Open access
25 November 2020

Whole-Genome Sequence of Brevibacillus borstelensis SDM, Isolated from a Sorghum-Adapted Microbial Community


The isolation of novel microbes from environmental samples continues to be a key strategy for the discovery of new metabolic capacities for the degradation and transformation of lignocellulose. We report the draft genome sequence of a new strain of Brevibacillus borstelensis isolated from a sorghum-adapted microbial community derived from a compost sample.


Soil contains an untapped diversity of microbial communities with equally diverse metabolic capacities (1). Researchers around the world continue developing strategies for isolating microorganisms that can efficiently degrade lignocellulosic biomass, and most rely on the isolation of these microorganisms from environmental samples (2). In the present study, a new strain of Brevibacillus borstelensis was isolated from a compost-derived microbial community enriched on untreated sorghum biomass. To date, several B. borstelensis organisms have been sequenced, but only a few have available whole-genome sequences (BioProject numbers PRJDB5988, PRJNA191598, PRJNA229942, PRJNA233554, PRJNA348753, and PRJNA498706) (3, 4). B. borstelensis is a Gram-positive, aerobic, thermophilic, endospore-forming bacterium of the family Paenibacillaceae. Other studies have shown the importance of B. borstelensis in different environmental applications, such as the capability to degrade polyethylene by 30% (5) and to enhance the transformation of food waste into biofertilizer (6).
B. borstelensis SDM was isolated by spreading an enrichment culture of green waste compost obtained from the city of Berkeley, California, incubated with sorghum in M9TE (7) on Luria Bertani (LB) solid medium and incubating it overnight at 50°C. After several isolation steps, six colonies were randomly picked and identified through 16S rRNA-encoding gene sequencing as Brevibacillus borstelensis (99% identical). B. borstelensis was cultivated overnight in LB medium (at 50°C and 200 rpm), and genomic DNA was extracted using a DNeasy PowerSoil kit (Qiagen). The library was prepared using a KAPA HyperPrep kit for DNA (KK8504) and then sequenced with a NovaSeq S4 platform (Illumina). The raw sequences were uploaded to KBase ( (8), and default parameters were used for all software unless otherwise noted. The read quality was assessed using FastQC v 0.11.5 (9), and a quality score above Q30 for 97.9% of the bases was reported. A total of 611,322,296 reads (average length, 151 bp) were assembled using (3) different assemblers (SPAdes v 3.13.0 [10], IDBA-UD v 1.1.3 [11], and MEGAHIT v 1.2.9 [12]) and compared using QUAST v 4.4 (13). The best assembly was obtained using MEGAHIT and comprised 128 contigs, all of them with ≥1,000 bp, with a total length of 5,246,051 bp, an N50 value of 82,015 bp, and an average GC content of 51.62%. The genome coverage was 116.5×. Furthermore, the assembly was evaluated for completeness (99.73%) and contamination (2.35%) using CheckM v 1.0.18 (14).
The genome annotation of B. borstelensis SDM was performed using the NCBI Prokaryotic Genome Annotation Pipeline (PGAP), where a total of 4,853 coding sequences (CDS) were identified (15). Moreover, for the annotation of carbohydrate-active enzymes (CAZYmes), all proteins were mapped against the dbCAN database v 8 (16) using hmmscan (HMMER 3.1b2) with an E value cutoff of 1e-5. This analysis revealed the existence of 266 CAZYmes, suggesting that B. borstelensis SDM has the potential to degrade and transform lignocellulosic biomass.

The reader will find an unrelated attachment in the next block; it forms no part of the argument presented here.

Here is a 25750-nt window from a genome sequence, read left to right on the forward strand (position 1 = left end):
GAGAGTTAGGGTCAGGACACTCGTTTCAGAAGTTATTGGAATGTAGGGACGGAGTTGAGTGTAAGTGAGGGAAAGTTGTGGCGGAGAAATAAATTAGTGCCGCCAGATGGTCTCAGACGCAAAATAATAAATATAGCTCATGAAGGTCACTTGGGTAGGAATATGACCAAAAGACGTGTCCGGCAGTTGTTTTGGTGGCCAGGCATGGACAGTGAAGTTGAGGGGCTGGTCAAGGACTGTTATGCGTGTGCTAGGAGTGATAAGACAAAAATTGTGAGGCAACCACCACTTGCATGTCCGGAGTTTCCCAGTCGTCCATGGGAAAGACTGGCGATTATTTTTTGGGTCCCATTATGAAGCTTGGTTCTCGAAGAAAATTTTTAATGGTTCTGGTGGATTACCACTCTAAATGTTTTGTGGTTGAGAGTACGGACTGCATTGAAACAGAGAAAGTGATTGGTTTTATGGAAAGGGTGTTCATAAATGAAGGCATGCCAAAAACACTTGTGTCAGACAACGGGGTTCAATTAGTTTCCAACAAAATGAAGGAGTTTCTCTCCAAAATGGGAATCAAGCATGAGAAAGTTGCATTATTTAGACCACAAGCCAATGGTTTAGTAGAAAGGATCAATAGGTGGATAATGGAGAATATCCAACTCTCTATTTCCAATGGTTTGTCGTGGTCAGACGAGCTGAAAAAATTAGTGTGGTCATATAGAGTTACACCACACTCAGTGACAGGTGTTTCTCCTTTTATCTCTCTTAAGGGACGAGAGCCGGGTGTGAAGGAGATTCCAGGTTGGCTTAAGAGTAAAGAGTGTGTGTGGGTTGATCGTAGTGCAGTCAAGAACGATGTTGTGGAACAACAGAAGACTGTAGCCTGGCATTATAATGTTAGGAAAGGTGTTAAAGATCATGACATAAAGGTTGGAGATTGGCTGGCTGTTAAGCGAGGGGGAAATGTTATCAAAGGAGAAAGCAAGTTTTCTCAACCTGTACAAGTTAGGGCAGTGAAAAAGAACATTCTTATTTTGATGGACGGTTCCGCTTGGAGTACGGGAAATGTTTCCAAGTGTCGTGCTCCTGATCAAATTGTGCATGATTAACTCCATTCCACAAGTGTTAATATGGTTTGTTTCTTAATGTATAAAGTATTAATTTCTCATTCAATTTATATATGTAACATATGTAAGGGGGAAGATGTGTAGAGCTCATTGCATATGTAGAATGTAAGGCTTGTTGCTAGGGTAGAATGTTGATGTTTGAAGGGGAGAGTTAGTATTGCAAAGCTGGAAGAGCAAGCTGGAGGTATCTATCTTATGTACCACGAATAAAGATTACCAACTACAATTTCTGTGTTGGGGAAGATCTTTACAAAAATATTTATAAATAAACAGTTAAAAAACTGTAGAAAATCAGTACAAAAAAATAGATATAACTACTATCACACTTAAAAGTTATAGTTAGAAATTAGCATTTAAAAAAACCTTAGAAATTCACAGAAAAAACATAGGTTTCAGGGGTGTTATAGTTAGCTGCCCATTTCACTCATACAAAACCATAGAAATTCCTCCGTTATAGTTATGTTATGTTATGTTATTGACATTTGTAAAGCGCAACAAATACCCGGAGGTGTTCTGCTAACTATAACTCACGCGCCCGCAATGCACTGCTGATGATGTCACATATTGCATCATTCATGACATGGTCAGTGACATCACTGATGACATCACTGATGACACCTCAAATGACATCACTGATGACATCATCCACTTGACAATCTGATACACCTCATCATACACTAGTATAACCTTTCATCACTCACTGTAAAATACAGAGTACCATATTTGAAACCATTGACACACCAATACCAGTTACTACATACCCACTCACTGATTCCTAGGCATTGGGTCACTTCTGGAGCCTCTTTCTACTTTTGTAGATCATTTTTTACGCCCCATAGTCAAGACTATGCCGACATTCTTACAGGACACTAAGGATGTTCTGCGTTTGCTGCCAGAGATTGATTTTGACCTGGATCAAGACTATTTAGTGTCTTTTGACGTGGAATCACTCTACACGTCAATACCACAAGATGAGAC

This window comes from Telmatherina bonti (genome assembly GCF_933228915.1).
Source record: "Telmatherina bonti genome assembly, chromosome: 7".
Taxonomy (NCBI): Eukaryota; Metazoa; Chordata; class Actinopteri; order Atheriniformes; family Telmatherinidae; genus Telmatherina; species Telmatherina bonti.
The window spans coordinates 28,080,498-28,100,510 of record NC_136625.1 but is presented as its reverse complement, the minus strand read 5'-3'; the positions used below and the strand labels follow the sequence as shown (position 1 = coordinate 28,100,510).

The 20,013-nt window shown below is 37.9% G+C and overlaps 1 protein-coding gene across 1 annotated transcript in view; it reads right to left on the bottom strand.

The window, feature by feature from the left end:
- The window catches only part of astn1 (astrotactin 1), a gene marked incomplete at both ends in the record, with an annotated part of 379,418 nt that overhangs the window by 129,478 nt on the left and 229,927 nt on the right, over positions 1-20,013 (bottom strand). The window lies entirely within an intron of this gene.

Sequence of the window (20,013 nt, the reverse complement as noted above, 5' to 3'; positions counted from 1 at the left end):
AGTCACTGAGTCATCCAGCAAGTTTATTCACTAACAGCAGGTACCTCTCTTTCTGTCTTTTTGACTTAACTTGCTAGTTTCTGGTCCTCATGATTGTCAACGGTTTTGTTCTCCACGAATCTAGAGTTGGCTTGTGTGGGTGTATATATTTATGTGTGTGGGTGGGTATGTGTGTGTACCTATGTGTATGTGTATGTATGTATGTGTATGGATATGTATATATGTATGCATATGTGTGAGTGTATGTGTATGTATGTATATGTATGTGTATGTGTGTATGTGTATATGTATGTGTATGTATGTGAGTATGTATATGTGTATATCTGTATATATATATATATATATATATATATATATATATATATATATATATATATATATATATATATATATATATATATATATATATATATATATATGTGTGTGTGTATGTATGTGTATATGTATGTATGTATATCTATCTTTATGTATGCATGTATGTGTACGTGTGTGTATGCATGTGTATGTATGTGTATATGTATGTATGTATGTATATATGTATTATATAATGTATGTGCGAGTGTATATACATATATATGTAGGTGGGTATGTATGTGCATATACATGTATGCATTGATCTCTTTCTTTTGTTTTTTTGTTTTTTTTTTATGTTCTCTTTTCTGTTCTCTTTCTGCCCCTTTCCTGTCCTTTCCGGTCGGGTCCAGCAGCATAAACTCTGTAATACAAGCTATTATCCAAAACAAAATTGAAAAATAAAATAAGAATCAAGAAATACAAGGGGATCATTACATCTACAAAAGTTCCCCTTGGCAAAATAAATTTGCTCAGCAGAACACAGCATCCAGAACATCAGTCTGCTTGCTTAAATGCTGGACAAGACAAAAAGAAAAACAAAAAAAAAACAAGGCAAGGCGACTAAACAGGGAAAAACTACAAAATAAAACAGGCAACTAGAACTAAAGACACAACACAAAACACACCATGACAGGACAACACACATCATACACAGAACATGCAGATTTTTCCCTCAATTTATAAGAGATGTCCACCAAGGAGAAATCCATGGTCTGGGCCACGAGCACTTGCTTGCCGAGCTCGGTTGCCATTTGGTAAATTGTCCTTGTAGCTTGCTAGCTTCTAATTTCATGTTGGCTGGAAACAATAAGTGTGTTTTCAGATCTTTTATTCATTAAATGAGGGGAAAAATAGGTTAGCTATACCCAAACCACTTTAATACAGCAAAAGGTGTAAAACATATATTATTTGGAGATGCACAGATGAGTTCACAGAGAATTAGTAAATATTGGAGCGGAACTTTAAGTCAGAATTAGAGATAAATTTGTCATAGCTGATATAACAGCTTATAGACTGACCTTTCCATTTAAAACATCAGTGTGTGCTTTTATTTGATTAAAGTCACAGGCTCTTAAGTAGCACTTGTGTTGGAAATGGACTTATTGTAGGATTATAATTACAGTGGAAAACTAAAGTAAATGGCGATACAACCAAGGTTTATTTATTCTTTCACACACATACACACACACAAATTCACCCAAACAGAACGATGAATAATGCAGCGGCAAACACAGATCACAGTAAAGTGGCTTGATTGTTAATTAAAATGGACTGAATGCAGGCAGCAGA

Data availability.

This whole-genome shotgun project has been deposited at DDBJ/ENA/GenBank under the accession number JABTBQ000000000, and the raw reads have been deposited in the Sequence Read Archive under the accession number PRJNA633907.


This work was performed as part of the DOE Joint BioEnergy Institute (, supported by the U.S. Department of Energy, Office of Science, Office of Biological and Environmental Research, through contract DE‐AC02‐05CH11231 between the Lawrence Berkeley National Laboratory and the U.S. Department of Energy.


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Information & Contributors


Published In

cover image Microbiology Resource Announcements
Microbiology Resource Announcements
Volume 9Number 4825 November 2020
eLocator: 10.1128/mra.01046-20
Editor: Frank J. Stewart, Georgia Institute of Technology


Received: 8 September 2020
Accepted: 29 October 2020
Published online: 25 November 2020



Martina Aulitto
Joint BioEnergy Institute, Emeryville, California, USA
Biological Systems and Engineering Division, Lawrence Berkeley National Laboratory, Berkeley, California, USA
Lauren M. Tom
Joint BioEnergy Institute, Emeryville, California, USA
Biological Systems and Engineering Division, Lawrence Berkeley National Laboratory, Berkeley, California, USA
Javier A. Ceja-Navarro
Biological Systems and Engineering Division, Lawrence Berkeley National Laboratory, Berkeley, California, USA
Blake A. Simmons
Joint BioEnergy Institute, Emeryville, California, USA
Biological Systems and Engineering Division, Lawrence Berkeley National Laboratory, Berkeley, California, USA
Joint BioEnergy Institute, Emeryville, California, USA
Biological Systems and Engineering Division, Lawrence Berkeley National Laboratory, Berkeley, California, USA


Frank J. Stewart
Georgia Institute of Technology


Address correspondence to Steven W. Singer, [email protected].

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